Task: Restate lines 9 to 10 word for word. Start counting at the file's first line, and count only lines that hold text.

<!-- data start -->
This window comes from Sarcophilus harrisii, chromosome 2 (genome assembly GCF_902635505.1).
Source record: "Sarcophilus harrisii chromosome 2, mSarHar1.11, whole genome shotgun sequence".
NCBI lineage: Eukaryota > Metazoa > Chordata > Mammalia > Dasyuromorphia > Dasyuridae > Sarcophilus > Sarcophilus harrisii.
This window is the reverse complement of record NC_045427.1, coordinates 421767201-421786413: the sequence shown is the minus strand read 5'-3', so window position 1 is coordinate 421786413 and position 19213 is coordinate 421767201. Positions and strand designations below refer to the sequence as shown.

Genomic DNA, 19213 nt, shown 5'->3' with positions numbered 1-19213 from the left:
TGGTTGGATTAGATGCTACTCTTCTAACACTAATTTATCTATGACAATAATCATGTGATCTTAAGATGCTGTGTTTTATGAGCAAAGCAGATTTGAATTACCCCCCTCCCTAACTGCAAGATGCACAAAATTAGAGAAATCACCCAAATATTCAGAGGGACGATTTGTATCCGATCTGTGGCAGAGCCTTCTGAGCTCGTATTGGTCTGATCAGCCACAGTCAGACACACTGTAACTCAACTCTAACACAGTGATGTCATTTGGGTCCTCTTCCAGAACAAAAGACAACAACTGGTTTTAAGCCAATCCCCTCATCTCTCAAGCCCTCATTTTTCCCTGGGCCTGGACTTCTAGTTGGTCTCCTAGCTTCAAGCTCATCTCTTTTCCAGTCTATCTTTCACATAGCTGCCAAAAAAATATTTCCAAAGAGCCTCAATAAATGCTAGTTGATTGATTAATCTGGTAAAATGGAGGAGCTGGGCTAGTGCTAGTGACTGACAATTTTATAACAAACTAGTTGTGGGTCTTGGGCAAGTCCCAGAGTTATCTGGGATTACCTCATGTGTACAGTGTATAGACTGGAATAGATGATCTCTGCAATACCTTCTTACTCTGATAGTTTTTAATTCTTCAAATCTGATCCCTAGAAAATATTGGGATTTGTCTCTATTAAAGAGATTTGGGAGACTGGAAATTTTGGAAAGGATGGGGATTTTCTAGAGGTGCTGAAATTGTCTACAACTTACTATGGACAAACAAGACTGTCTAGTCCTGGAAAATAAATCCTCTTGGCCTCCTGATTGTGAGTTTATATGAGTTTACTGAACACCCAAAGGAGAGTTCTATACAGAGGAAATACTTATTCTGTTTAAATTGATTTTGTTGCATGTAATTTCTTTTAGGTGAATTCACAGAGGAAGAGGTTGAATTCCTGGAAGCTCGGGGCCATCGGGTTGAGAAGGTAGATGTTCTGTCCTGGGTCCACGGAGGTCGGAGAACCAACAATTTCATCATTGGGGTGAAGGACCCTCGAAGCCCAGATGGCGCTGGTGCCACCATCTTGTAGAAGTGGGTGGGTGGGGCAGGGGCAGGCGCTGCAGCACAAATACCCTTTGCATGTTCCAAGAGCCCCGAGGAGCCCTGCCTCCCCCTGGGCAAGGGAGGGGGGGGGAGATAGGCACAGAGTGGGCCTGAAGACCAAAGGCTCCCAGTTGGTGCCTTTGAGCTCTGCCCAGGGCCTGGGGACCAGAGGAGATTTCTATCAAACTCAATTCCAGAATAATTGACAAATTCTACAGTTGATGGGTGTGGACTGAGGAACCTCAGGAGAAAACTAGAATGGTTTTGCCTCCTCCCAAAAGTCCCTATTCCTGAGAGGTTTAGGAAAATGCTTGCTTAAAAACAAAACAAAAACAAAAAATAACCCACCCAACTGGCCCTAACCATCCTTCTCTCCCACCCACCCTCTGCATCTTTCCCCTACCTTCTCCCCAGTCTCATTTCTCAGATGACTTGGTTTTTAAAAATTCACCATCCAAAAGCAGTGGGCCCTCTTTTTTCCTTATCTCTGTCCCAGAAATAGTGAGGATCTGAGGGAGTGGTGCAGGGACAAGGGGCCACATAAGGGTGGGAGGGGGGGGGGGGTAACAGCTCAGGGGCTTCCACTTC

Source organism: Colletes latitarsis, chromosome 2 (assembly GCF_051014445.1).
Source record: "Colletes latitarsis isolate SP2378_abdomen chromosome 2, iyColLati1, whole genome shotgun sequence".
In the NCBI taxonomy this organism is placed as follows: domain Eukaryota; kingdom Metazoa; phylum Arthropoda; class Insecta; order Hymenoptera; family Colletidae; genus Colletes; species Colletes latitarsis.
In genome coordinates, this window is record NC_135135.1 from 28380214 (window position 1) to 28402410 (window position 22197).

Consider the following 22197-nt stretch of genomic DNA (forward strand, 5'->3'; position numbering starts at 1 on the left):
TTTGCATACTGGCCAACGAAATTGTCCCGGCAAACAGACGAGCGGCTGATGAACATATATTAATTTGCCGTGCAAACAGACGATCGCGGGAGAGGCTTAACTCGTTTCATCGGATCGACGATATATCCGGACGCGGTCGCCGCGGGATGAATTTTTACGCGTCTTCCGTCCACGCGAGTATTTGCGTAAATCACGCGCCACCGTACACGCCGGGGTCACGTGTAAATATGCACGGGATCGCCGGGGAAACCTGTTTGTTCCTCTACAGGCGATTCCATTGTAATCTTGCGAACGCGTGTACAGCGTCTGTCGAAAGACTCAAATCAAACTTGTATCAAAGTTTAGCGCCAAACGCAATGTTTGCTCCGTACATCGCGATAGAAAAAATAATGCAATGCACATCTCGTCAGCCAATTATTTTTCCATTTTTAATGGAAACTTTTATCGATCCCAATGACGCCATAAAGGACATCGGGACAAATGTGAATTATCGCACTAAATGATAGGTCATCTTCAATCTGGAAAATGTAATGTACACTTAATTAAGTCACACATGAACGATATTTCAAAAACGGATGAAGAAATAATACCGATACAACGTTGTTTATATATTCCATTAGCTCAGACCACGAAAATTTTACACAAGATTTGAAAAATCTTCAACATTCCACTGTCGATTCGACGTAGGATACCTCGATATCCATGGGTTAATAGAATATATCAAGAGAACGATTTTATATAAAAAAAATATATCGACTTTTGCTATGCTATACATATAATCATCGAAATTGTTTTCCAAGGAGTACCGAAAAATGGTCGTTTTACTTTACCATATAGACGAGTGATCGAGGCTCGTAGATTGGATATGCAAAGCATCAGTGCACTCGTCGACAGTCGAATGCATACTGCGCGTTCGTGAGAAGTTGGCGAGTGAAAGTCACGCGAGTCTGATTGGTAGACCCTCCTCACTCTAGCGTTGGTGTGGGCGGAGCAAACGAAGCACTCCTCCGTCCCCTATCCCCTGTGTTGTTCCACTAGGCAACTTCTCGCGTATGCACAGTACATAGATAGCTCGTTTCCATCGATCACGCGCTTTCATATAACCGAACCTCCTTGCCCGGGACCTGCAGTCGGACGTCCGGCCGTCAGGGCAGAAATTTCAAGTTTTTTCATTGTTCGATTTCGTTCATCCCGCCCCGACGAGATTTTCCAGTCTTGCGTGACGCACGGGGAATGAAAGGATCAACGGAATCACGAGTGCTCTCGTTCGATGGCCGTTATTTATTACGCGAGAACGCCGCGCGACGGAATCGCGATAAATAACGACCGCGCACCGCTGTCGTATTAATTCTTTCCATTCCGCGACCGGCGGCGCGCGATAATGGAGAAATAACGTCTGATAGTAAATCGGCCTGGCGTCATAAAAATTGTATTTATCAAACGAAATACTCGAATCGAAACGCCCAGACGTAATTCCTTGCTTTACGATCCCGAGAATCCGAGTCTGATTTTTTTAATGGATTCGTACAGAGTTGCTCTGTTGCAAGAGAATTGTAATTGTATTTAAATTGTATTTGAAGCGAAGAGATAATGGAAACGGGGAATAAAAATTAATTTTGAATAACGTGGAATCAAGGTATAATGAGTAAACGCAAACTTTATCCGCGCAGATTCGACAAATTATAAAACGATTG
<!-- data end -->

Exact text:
In the NCBI taxonomy this organism is placed as follows: domain Eukaryota; kingdom Metazoa; phylum Arthropoda; class Insecta; order Hymenoptera; family Colletidae; genus Colletes; species Colletes latitarsis.
In genome coordinates, this window is record NC_135135.1 from 28380214 (window position 1) to 28402410 (window position 22197).